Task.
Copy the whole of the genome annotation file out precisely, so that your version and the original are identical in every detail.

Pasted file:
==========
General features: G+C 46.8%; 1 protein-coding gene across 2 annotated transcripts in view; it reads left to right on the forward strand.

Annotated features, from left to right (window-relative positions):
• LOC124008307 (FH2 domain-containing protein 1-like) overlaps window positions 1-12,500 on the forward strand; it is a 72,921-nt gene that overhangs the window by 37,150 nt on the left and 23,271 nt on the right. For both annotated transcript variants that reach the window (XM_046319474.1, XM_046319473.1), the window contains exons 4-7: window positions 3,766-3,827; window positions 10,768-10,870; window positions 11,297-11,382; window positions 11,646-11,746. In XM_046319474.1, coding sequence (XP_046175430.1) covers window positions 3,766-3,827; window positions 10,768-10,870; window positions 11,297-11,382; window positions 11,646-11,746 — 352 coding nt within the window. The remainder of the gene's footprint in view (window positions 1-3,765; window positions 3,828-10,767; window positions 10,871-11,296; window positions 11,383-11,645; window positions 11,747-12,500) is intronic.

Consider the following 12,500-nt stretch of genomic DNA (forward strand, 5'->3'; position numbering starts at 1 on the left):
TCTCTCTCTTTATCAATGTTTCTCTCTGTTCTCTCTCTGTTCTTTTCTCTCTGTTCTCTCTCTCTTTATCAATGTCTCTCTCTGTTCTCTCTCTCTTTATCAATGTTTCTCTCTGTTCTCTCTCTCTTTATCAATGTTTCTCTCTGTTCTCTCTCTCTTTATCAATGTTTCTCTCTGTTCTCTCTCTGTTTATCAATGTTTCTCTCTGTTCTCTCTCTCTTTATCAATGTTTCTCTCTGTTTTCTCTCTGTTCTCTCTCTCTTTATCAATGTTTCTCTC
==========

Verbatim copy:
General features: G+C 46.8%; 1 protein-coding gene across 2 annotated transcripts in view; it reads left to right on the forward strand.

Annotated features, from left to right (window-relative positions):
• LOC124008307 (FH2 domain-containing protein 1-like) overlaps window positions 1-12,500 on the forward strand; it is a 72,921-nt gene that overhangs the window by 37,150 nt on the left and 23,271 nt on the right. For both annotated transcript variants that reach the window (XM_046319474.1, XM_046319473.1), the window contains exons 4-7: window positions 3,766-3,827; window positions 10,768-10,870; window positions 11,297-11,382; window positions 11,646-11,746. In XM_046319474.1, coding sequence (XP_046175430.1) covers window positions 3,766-3,827; window positions 10,768-10,870; window positions 11,297-11,382; window positions 11,646-11,746 — 352 coding nt within the window. The remainder of the gene's footprint in view (window positions 1-3,765; window positions 3,828-10,767; window positions 10,871-11,296; window positions 11,383-11,645; window positions 11,747-12,500) is intronic.

Consider the following 12,500-nt stretch of genomic DNA (forward strand, 5'->3'; position numbering starts at 1 on the left):
TCTCTCTCTTTATCAATGTTTCTCTCTGTTCTCTCTCTGTTCTTTTCTCTCTGTTCTCTCTCTCTTTATCAATGTCTCTCTCTGTTCTCTCTCTCTTTATCAATGTTTCTCTCTGTTCTCTCTCTCTTTATCAATGTTTCTCTCTGTTCTCTCTCTCTTTATCAATGTTTCTCTCTGTTCTCTCTCTGTTTATCAATGTTTCTCTCTGTTCTCTCTCTCTTTATCAATGTTTCTCTCTGTTTTCTCTCTGTTCTCTCTCTCTTTATCAATGTTTCTCTC